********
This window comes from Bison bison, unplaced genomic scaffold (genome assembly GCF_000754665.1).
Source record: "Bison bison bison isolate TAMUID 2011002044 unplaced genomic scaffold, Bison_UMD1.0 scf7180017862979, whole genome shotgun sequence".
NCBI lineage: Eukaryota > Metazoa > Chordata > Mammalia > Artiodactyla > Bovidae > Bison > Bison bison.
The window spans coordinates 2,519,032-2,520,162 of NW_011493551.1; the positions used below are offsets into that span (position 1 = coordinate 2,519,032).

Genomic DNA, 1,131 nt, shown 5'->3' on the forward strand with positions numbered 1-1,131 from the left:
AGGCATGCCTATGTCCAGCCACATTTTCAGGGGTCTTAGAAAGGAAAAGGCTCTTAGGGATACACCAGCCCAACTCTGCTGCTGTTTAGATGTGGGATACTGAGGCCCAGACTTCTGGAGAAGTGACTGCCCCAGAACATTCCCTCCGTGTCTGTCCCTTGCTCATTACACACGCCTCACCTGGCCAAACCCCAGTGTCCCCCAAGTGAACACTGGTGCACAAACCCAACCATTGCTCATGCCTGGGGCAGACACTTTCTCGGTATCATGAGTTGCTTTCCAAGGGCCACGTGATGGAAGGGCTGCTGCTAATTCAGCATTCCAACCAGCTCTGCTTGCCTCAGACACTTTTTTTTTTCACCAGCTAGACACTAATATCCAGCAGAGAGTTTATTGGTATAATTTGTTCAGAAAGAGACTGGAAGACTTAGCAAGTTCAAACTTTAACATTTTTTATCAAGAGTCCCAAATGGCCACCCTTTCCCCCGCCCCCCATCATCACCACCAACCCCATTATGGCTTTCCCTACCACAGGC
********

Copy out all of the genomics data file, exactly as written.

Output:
This window comes from Bison bison, unplaced genomic scaffold (genome assembly GCF_000754665.1).
Source record: "Bison bison bison isolate TAMUID 2011002044 unplaced genomic scaffold, Bison_UMD1.0 scf7180017862979, whole genome shotgun sequence".
NCBI lineage: Eukaryota > Metazoa > Chordata > Mammalia > Artiodactyla > Bovidae > Bison > Bison bison.
The window spans coordinates 2,519,032-2,520,162 of NW_011493551.1; the positions used below are offsets into that span (position 1 = coordinate 2,519,032).

Genomic DNA, 1,131 nt, shown 5'->3' on the forward strand with positions numbered 1-1,131 from the left:
AGGCATGCCTATGTCCAGCCACATTTTCAGGGGTCTTAGAAAGGAAAAGGCTCTTAGGGATACACCAGCCCAACTCTGCTGCTGTTTAGATGTGGGATACTGAGGCCCAGACTTCTGGAGAAGTGACTGCCCCAGAACATTCCCTCCGTGTCTGTCCCTTGCTCATTACACACGCCTCACCTGGCCAAACCCCAGTGTCCCCCAAGTGAACACTGGTGCACAAACCCAACCATTGCTCATGCCTGGGGCAGACACTTTCTCGGTATCATGAGTTGCTTTCCAAGGGCCACGTGATGGAAGGGCTGCTGCTAATTCAGCATTCCAACCAGCTCTGCTTGCCTCAGACACTTTTTTTTTTCACCAGCTAGACACTAATATCCAGCAGAGAGTTTATTGGTATAATTTGTTCAGAAAGAGACTGGAAGACTTAGCAAGTTCAAACTTTAACATTTTTTATCAAGAGTCCCAAATGGCCACCCTTTCCCCCGCCCCCCATCATCACCACCAACCCCATTATGGCTTTCCCTACCACAGGC